HANG TIME HEADQUARTERS — As much as the rest of this season for the Los Angeles Lakers is about Dwight Howard and Pau Gasol, Steve Nash and Metta World Peace, the responsibility for how the Lakers finish sits squarely on the shoulders of one Mike D’Antoni.
The Lakers’ coach lost the cloak of Kobe Bryant, who is recovering from Saturday surgery to repair his torn Achilles and will be out for at least the next six months. D’Antoni no longer has the option of allowing Bryant to answer for the Lakers basketball sins this season. He can’t ease into the background as Bryant explains away one of the great botched chemistry experiments in pro sports history.
All of that internal security from doubters, both near and far, evaporated with just over three minutes to play Friday night at Staples Center, when Bryant’s season came to an abrupt end.
This season’s defining moment will come without Bryant in uniform, it could come as early as tonight’s showdown with the San Antonio Spurs (9:30 p.m. ET, NBA TV), with D’Antoni clearly at the controls of a team he had no says so in building after taking over for Mike Brown in November.
The style disconnect that has existed all season can no longer be used as an excuse, not with both Howard and Gasol playing their old selves in recent weeks. Nash is a non-factor and has been for much of the season, due to injuries, and World Peace is going to bring the same frenetic energy he always does, regardless of who is and is not in uniform.
D’Atnoni is now the wild card. Can he cajole this team into the playoffs, making good on Bryant’s guarantee, and ensure that they make the noise Bryant swore they would once they got in? D’Antoni’s future with the Lakers depends on it. D’Antoni has a chance to reintroduce himself to this team in ways that he simply could not when Bryant was at the center of all things.
Unlike some, I don’t blame D’Antoni for pushing Bryant too hard, playing him a merciless amount of minutes as the Lakers clawed their way back into playoff contention after the All-Star break. There’s enough of Southland bashing of D’Antoni, Lakers’ owner Jim Buss and general manager Mitch Kupchak to fill every minutes of every day until Bryant returns, and you know he’s coming back from this.
Bryant was in the midst of a seven-game stretch where he was averaging 46 physically taxing minutes a night trying to rescue a team that plenty of us feel has been mismanaged since Bernie Bickerstaff‘s brief tenure at the helm, he bridged the gap between Brown and D’Antoni. Even a freak injury like the one Bryant suffered looks a bit curious to those of us who don’t buy into the conspiracy theories.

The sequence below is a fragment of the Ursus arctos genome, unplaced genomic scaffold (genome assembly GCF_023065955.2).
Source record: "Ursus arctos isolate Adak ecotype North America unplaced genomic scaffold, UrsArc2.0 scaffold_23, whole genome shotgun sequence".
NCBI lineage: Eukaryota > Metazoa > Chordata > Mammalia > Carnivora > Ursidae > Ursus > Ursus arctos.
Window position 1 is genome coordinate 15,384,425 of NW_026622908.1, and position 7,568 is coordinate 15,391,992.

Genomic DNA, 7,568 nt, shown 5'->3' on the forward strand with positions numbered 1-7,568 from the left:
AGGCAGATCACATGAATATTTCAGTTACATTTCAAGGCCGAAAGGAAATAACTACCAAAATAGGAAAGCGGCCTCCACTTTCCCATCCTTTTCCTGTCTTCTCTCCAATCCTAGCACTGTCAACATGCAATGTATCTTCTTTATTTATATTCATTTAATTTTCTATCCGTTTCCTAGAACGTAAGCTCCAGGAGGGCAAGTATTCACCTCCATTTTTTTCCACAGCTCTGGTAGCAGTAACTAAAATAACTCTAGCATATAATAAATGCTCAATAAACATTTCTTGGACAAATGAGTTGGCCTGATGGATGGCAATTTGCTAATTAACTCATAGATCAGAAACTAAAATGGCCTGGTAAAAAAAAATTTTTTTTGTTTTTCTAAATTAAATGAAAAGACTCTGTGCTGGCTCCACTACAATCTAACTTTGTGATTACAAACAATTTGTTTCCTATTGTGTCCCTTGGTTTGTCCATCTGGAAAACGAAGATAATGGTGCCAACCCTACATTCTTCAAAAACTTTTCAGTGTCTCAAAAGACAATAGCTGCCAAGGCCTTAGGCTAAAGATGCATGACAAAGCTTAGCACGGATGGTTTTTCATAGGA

I blame D’Antoni for dropping the ball and not being able to reign in Bryant’s wicked competitive streak at a time when it was clear the seemingly ageless wonder was laboring. I blame him for being too stubborn to adjust his own philosophy to fit the talent on the roster he inherited. Game after game Bryant was forced to carry the Lakers in ways that were really unnecessary, given the fact that remain the only team in the league with two elite 7-footers at their disposal.
Lucky for D’Antoni, he has a chance to make it all right. If can guide the Lakers past the Spurs tonight, he could set up a weekend date with Gregg Popovich, Tim Duncan, Tony Parker and the Spurs. Or maybe it’s Scott Brooks, Kevin Durant, Russell Westbrook and the Oklahoma City Thunder.
There is room for redemption if D’Antoni can claw his way out of this weekend’s and this season’s mess. But it has to include the Lakers finishing this playoff fight with the Utah Jazz right and following it with a playoff run as spirited as anything Bryant did during his one-man rescue of the Lakers before Friday night.
We can all agree that D’Antoni is an offensive genius and visionary in a league filled with followers. But if he can’t engineer the Lakers’ rise from this latest fall, if he can’t go back to the drawing board and pull out the motivational tactics to inspire this team, then he might very well be devoured by the Lakers’ season on the brink.
But if he wants out of Phil Jackson‘s shadow and wants to write his own chapter in Lakers’ lore, he has to step into the void now and run with it for as long as humanly possible.